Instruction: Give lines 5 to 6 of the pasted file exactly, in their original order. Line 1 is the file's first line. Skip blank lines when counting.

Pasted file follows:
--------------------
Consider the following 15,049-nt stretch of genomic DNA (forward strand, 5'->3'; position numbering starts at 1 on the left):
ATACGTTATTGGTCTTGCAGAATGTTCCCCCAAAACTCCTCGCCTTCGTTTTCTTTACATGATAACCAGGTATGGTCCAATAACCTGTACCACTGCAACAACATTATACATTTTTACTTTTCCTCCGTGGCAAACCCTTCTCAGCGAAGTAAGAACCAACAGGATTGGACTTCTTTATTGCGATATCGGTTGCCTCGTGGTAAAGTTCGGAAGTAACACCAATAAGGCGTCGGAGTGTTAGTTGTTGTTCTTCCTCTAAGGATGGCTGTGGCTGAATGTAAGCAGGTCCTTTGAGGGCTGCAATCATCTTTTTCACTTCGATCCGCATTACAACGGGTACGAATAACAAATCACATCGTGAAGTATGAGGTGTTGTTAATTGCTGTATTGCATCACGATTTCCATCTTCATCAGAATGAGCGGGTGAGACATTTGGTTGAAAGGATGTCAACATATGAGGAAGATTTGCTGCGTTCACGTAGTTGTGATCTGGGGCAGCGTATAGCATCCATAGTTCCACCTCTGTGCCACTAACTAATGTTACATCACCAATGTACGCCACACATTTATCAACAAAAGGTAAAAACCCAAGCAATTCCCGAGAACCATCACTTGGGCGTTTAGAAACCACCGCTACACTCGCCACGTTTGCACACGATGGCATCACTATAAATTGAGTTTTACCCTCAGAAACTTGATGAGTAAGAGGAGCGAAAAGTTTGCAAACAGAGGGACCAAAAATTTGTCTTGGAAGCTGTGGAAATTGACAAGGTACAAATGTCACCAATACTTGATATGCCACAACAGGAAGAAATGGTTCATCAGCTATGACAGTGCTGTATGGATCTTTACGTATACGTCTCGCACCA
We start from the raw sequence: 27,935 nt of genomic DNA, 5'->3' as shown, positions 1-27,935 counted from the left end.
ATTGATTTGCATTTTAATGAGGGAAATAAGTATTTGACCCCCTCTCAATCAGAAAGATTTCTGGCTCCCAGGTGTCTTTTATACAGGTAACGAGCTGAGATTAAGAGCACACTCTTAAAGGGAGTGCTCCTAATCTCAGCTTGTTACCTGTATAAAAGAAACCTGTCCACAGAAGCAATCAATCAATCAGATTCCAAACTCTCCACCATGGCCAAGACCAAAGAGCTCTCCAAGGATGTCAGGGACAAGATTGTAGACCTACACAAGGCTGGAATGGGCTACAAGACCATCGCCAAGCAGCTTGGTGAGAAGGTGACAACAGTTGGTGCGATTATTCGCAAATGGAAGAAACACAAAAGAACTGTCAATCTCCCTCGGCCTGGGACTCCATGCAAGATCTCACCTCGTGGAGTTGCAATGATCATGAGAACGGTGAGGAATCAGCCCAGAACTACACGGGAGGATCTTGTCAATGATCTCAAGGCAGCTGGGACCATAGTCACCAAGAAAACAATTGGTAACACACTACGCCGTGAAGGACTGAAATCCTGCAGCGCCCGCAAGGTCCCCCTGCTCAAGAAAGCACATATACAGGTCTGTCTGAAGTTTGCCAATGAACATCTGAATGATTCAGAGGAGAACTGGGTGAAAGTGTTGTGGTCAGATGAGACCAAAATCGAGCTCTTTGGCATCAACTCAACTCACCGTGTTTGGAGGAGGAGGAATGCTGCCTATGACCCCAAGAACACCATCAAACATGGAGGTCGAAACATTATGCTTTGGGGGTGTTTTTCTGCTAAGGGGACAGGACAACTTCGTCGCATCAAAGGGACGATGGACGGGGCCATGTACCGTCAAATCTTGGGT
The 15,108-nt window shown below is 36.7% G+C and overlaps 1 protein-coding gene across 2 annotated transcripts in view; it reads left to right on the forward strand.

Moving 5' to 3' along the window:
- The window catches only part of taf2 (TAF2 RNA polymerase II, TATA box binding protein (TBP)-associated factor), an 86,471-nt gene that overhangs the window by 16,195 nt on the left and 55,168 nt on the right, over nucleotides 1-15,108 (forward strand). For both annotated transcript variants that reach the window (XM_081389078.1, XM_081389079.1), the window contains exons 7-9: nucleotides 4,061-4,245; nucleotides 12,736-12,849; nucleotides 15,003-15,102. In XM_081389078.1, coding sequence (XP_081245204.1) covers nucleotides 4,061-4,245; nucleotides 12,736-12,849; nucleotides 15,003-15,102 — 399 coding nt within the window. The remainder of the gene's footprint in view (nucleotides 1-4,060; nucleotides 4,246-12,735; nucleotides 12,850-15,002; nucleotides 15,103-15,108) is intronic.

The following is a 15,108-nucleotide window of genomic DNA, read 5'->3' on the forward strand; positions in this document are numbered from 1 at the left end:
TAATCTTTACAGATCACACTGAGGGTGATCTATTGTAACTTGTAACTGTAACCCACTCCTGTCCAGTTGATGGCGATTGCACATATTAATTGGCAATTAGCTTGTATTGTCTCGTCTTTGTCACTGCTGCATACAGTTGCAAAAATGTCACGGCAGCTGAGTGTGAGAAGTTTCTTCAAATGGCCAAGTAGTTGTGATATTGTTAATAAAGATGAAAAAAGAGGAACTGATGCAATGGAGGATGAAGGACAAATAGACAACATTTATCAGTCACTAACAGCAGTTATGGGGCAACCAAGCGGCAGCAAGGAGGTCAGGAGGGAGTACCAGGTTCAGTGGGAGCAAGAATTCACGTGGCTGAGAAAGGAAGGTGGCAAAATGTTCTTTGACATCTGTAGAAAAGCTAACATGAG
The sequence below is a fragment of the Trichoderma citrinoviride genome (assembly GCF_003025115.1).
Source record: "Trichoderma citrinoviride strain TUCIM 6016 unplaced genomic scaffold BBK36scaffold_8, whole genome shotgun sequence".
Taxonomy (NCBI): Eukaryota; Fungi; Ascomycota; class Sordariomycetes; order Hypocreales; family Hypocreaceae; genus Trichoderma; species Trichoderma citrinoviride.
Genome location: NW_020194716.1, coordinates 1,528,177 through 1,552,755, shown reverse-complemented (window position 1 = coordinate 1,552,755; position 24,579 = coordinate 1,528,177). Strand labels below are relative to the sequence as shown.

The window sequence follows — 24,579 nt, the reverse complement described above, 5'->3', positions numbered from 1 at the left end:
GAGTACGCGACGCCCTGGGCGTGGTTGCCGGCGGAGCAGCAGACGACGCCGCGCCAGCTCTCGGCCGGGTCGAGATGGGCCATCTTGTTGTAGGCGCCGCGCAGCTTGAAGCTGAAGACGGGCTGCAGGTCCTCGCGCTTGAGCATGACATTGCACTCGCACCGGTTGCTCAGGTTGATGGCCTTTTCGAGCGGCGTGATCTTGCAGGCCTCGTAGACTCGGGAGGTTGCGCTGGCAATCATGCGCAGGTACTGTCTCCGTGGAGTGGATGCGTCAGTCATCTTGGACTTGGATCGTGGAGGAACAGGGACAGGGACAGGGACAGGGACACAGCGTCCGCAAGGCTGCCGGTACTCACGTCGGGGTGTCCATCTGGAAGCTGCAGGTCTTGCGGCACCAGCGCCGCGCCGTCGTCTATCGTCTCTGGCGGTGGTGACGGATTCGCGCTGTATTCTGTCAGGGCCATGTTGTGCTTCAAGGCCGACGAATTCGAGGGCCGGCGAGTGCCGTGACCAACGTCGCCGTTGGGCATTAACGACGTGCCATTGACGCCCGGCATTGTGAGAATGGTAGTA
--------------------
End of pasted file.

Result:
The 15,108-nt window shown below is 36.7% G+C and overlaps 1 protein-coding gene across 2 annotated transcripts in view; it reads left to right on the forward strand.

Moving 5' to 3' along the window: